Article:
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Adapt or else: Downtown businesses cope with new reality

AP Business Writers

NEW YORK — Downtown businesses in the U.S. and abroad once took for granted that nearby offices would provide a steady clientele looking for breakfast, lunch, everyday goods and services and last-minute gifts. As the resilient coronavirus keeps offices closed and workers at home, some are adapting while others are trying to hang on.

Some businesses are already gone. The survivors have taken steps such as boosting online sales or changing their hours, staffing levels and what they offer customers. Others are relying more on residential traffic.

Many business owners had looked forward to a return toward normalcy this month as offices reopened. But now that many companies have postponed plans to bring workers back, due to surging COVID-19 cases, downtown businesses are reckoning with the fact that adjustments made on the fly may become permanent.

In downtown Detroit, Mike Frank’s cleaning business was running out of money and, it seemed, out of time.

Frank started Clifford Street Cleaners eight years ago. Pre-pandemic, monthly revenue was about $11,000, but by last December, when many downtown offices had to close, revenue had dropped to $1,800, Frank said.

Frank had to borrow money from his wife to pay the bills. “It got down to, I was almost ready to go out of business.”

Instead of shutting down, Frank adapted. He converted part of his store into a small market with toothpaste, laundry detergent, shampoo, bottled water, soft drinks and other essentials. He also delivered clean laundry and goods from the store.

Eventually, some foot traffic returned. With the combination of retail sales and dry cleaning, revenue is back up to about $4,100 per month, he said. That’s enough to keep him afloat, and the figure is improving each month.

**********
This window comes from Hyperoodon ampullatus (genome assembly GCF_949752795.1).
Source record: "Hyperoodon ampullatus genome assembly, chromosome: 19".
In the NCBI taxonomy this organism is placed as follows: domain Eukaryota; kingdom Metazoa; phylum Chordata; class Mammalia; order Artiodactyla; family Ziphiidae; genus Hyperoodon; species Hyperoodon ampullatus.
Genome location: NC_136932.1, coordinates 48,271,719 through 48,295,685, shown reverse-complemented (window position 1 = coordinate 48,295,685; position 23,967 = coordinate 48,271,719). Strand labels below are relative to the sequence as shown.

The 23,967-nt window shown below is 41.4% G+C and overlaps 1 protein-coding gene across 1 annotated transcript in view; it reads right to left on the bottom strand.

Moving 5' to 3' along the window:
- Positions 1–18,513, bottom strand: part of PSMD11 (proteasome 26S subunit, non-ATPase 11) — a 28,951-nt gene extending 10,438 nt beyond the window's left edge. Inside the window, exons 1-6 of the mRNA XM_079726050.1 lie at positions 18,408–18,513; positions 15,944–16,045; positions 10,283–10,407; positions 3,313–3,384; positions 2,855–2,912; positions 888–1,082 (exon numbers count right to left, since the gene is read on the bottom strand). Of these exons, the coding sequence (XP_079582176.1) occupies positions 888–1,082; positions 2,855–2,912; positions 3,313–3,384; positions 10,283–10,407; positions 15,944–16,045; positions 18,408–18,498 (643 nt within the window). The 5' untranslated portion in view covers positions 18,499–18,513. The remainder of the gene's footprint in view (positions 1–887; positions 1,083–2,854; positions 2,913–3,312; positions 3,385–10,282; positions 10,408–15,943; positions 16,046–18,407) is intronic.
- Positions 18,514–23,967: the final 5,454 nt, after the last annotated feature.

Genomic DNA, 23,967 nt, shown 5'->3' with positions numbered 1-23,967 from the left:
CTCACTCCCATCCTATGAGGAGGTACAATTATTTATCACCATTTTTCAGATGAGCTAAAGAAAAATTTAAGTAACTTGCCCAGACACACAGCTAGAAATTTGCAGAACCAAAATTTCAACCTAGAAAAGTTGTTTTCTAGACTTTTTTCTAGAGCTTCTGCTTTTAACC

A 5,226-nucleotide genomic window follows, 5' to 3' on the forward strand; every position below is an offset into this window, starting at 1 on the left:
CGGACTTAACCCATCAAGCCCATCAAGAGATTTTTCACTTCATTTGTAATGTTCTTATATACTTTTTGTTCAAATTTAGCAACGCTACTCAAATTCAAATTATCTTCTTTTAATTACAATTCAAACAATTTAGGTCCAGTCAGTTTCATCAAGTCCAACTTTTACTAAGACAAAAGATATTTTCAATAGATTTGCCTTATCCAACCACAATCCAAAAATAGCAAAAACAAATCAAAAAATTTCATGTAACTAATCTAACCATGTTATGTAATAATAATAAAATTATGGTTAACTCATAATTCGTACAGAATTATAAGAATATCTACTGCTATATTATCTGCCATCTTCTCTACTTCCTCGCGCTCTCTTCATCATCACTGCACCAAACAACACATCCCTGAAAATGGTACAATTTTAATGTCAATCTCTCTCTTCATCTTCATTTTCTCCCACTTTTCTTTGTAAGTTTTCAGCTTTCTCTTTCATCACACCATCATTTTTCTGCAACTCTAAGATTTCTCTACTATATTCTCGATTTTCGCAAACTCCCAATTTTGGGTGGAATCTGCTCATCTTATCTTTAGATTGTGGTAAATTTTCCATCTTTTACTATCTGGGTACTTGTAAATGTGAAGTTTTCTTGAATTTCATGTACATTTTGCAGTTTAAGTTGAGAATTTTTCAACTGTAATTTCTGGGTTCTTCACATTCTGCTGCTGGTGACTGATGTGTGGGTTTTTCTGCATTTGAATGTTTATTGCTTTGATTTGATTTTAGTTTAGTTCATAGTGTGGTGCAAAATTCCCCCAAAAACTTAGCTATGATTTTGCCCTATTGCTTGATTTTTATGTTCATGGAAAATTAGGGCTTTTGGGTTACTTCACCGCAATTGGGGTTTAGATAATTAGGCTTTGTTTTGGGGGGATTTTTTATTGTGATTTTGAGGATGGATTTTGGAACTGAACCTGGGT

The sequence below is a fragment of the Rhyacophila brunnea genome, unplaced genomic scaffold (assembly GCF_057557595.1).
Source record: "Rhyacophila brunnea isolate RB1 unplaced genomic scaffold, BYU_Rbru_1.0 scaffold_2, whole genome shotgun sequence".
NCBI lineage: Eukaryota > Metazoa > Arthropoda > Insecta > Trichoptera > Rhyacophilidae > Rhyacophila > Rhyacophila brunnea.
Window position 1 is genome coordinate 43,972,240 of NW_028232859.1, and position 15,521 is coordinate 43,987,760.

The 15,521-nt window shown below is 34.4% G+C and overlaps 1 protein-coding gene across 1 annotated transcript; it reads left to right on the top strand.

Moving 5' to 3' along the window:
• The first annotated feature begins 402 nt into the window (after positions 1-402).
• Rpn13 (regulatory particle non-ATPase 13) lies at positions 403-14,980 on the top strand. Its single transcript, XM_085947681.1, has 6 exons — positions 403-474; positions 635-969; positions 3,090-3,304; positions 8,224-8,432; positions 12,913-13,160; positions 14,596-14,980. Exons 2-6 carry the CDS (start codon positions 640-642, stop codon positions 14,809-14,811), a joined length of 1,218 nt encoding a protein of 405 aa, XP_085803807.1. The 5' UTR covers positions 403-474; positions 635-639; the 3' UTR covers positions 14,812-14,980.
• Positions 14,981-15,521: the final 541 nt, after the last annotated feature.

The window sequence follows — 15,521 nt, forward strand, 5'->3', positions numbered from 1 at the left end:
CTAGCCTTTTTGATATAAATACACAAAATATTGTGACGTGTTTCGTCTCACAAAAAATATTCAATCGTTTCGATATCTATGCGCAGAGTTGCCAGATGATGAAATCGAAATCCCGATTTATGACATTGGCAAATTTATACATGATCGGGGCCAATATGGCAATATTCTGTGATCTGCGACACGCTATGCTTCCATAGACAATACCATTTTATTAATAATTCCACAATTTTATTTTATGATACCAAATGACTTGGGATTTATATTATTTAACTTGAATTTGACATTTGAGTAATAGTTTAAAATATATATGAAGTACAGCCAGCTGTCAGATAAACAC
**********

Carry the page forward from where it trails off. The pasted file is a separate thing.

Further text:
In Lower Manhattan, 224 businesses closed their doors in 2020 and 2021, according to the Alliance for Downtown New York. About 100 have opened.

“There’s no question, it’s hard for business districts like ours, we miss our workers,” said Jessica Lappin, president of the Alliance for Downtown New York. “Nobody misses them more than local businesses.”

Lappin predicts office workers will come back, but it might be two or three days a week, on different days or in shifts.

“Just in the way we had to adjust so dramatically to being at home all the time, there is an adjustment to coming back,” she said.

A block from Wall Street, Blue Park Kitchen used to have lines out the door each weekday as office workers waited to buy one of the grain bowls Kelly Fitzpatrick served as a healthy lunch option.

“Things are completely different,” she said.

Online orders now account for 65% of the business — although they are less profitable because the online apps take a cut. Higher-margin catering orders remain non-existent and Blue Park has reduced its staff by nine workers.

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